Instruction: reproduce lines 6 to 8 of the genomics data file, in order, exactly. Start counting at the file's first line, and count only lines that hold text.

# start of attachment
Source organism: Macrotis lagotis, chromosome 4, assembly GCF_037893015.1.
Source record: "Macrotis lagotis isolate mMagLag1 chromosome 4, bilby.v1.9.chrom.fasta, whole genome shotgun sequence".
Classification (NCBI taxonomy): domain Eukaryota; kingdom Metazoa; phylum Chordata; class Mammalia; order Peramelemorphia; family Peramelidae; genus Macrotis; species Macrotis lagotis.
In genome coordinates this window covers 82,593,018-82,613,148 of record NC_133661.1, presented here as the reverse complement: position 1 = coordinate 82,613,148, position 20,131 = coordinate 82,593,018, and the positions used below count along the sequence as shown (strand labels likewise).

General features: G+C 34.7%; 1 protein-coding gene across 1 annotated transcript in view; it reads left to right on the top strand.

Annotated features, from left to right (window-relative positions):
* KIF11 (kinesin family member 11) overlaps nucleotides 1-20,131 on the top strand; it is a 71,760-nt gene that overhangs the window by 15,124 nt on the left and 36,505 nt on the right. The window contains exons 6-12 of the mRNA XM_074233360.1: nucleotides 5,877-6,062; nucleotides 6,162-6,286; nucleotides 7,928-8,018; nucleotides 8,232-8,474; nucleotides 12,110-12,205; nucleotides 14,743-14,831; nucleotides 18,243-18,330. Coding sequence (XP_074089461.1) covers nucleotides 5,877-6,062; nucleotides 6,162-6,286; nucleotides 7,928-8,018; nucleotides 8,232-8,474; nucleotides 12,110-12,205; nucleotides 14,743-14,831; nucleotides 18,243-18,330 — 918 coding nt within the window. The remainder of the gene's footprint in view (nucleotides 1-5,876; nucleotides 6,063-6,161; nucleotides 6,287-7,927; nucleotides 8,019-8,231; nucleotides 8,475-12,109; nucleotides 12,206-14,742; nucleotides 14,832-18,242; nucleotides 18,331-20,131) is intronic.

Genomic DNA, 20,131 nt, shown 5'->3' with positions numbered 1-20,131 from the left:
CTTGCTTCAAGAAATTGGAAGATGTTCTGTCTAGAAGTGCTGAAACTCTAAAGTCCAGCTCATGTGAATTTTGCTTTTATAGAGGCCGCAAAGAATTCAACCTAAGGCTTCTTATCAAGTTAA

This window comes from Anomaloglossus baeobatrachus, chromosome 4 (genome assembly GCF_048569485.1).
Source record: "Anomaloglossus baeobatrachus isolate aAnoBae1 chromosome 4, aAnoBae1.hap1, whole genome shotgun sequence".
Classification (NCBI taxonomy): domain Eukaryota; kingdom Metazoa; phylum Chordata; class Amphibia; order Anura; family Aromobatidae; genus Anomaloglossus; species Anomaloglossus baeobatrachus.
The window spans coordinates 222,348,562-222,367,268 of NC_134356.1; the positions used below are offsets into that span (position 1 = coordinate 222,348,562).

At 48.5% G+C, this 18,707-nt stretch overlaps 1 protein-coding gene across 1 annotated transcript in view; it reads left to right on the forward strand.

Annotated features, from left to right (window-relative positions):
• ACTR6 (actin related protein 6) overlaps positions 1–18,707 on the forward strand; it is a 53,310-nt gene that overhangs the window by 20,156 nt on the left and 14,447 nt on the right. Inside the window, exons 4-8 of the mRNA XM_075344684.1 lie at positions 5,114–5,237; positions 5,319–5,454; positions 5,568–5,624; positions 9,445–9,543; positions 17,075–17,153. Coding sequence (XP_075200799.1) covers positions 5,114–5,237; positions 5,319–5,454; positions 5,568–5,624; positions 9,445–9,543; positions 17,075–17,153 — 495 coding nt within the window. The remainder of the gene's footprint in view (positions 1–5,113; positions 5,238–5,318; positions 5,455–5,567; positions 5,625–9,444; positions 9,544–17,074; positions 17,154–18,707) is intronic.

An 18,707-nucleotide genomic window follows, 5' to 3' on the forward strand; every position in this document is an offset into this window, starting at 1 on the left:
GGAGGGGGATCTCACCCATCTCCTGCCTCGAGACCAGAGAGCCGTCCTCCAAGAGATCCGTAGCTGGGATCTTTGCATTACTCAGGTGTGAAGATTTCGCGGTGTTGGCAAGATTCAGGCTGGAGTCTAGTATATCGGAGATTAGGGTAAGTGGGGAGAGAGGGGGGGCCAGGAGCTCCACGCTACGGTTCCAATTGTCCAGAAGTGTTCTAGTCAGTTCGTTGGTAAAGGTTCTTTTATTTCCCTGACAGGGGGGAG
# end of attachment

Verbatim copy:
Annotated features, from left to right (window-relative positions):
* KIF11 (kinesin family member 11) overlaps nucleotides 1-20,131 on the top strand; it is a 71,760-nt gene that overhangs the window by 15,124 nt on the left and 36,505 nt on the right. The window contains exons 6-12 of the mRNA XM_074233360.1: nucleotides 5,877-6,062; nucleotides 6,162-6,286; nucleotides 7,928-8,018; nucleotides 8,232-8,474; nucleotides 12,110-12,205; nucleotides 14,743-14,831; nucleotides 18,243-18,330. Coding sequence (XP_074089461.1) covers nucleotides 5,877-6,062; nucleotides 6,162-6,286; nucleotides 7,928-8,018; nucleotides 8,232-8,474; nucleotides 12,110-12,205; nucleotides 14,743-14,831; nucleotides 18,243-18,330 — 918 coding nt within the window. The remainder of the gene's footprint in view (nucleotides 1-5,876; nucleotides 6,063-6,161; nucleotides 6,287-7,927; nucleotides 8,019-8,231; nucleotides 8,475-12,109; nucleotides 12,206-14,742; nucleotides 14,832-18,242; nucleotides 18,331-20,131) is intronic.

Genomic DNA, 20,131 nt, shown 5'->3' with positions numbered 1-20,131 from the left: